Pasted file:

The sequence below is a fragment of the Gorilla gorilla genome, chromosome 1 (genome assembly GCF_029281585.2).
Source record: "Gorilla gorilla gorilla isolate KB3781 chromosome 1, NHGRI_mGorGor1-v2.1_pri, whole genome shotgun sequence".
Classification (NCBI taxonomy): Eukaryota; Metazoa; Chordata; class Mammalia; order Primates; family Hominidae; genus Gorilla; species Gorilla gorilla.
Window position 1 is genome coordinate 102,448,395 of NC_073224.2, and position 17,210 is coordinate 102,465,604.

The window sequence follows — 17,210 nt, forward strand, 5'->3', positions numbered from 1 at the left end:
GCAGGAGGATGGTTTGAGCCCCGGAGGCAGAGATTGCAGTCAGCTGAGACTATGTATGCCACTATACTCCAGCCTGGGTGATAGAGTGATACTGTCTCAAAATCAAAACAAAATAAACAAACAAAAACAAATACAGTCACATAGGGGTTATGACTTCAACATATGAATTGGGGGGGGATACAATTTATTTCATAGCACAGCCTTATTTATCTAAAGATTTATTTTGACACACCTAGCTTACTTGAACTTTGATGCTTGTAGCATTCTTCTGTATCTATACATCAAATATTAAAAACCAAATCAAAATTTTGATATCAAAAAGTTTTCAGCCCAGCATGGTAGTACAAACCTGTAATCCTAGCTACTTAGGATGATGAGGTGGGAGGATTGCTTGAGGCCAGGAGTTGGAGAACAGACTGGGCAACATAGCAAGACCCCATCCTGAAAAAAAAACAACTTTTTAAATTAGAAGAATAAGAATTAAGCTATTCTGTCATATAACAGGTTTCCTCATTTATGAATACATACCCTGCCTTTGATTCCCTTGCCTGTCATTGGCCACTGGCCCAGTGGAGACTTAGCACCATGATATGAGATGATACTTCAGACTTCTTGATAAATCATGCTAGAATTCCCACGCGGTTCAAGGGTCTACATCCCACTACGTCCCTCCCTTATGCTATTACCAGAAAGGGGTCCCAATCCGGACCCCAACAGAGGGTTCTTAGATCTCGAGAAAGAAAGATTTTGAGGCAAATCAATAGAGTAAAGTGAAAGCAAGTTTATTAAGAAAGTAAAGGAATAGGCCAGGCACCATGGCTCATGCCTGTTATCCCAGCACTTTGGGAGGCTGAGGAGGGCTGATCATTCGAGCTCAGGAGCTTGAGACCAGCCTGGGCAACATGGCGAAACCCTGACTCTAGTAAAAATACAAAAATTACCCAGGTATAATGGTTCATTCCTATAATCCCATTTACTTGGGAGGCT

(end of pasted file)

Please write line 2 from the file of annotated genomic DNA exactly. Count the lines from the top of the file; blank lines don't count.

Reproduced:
Source record: "Gorilla gorilla gorilla isolate KB3781 chromosome 1, NHGRI_mGorGor1-v2.1_pri, whole genome shotgun sequence".